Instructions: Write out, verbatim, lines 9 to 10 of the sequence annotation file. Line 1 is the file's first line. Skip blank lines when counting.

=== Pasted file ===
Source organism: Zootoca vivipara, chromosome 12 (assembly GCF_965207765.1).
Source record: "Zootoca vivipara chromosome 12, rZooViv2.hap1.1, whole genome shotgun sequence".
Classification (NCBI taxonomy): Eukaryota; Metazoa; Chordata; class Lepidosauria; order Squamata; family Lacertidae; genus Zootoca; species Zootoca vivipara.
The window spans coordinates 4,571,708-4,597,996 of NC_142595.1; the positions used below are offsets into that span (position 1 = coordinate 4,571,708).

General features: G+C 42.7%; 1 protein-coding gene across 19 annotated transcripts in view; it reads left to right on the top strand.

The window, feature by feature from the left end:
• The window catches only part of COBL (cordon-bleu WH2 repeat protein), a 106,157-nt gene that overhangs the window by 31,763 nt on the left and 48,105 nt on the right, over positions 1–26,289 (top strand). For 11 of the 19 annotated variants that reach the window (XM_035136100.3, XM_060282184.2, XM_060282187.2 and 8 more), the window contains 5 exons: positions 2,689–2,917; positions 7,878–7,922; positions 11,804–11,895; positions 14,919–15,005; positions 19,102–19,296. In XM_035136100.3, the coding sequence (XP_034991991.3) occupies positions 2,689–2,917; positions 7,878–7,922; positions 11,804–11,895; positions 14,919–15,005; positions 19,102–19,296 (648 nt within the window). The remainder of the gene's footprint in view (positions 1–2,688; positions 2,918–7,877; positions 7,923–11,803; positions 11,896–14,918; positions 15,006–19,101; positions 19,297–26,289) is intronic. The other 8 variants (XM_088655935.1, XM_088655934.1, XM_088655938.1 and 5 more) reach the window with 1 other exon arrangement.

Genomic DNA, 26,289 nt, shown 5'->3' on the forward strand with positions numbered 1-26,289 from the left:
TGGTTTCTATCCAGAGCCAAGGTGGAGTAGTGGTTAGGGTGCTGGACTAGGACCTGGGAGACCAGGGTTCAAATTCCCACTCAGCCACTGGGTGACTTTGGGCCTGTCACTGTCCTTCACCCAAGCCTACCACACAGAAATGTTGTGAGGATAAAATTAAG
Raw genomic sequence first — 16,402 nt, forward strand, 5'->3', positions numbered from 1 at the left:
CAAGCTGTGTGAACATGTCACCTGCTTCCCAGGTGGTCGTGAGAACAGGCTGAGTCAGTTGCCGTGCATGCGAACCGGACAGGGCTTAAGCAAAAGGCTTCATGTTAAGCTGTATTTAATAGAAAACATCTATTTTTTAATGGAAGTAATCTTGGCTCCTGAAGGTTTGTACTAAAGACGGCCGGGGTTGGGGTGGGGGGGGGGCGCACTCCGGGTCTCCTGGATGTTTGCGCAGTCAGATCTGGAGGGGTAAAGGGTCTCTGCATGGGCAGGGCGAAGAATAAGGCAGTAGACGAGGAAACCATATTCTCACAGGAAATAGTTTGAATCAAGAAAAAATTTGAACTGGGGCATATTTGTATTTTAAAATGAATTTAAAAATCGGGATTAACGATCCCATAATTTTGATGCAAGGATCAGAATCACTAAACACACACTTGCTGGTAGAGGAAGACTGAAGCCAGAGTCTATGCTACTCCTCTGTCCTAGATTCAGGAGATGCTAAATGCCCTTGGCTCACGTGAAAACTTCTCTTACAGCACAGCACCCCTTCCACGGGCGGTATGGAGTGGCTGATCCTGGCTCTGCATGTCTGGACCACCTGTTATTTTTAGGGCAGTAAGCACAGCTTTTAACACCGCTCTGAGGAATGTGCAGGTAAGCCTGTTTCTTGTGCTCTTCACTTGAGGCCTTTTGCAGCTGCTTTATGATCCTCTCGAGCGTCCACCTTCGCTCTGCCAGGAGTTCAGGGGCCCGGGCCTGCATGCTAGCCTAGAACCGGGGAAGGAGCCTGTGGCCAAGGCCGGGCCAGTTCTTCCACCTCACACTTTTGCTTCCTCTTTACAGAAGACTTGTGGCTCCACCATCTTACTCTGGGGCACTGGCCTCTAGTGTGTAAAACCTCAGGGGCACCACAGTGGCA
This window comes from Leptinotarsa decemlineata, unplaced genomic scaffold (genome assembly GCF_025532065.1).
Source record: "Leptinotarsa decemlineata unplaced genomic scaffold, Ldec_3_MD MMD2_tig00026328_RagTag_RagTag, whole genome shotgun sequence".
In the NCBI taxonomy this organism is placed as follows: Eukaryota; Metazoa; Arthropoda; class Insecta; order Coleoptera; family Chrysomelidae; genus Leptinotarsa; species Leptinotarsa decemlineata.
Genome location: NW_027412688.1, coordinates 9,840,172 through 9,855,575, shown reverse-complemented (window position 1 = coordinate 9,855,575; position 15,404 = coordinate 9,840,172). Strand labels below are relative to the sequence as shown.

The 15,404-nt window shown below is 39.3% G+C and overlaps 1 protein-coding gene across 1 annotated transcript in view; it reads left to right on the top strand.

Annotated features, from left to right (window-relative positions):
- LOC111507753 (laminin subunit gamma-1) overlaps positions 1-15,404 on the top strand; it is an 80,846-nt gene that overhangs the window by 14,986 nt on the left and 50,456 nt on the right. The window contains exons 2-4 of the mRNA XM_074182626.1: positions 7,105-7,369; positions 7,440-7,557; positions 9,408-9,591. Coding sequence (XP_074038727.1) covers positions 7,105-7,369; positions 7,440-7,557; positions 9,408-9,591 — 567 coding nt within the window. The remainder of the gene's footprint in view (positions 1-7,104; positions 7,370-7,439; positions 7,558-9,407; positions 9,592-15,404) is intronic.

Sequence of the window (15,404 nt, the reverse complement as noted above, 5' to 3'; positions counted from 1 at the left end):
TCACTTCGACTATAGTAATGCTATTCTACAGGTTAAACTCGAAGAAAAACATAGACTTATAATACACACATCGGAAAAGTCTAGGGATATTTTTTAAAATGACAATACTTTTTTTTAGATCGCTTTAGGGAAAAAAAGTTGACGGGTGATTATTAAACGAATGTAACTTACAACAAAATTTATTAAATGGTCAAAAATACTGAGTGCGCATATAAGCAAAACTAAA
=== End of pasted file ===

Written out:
TGGTTTCTATCCAGAGCCAAGGTGGAGTAGTGGTTAGGGTGCTGGACTAGGACCTGGGAGACCAGGGTTCAAATTCCCACTCAGCCACTGGGTGACTTTGGGCCTGTCACTGTCCTTCACCCAAGCCTACCACACAGAAATGTTGTGAGGATAAAATTAAG
Raw genomic sequence first — 16,402 nt, forward strand, 5'->3', positions numbered from 1 at the left: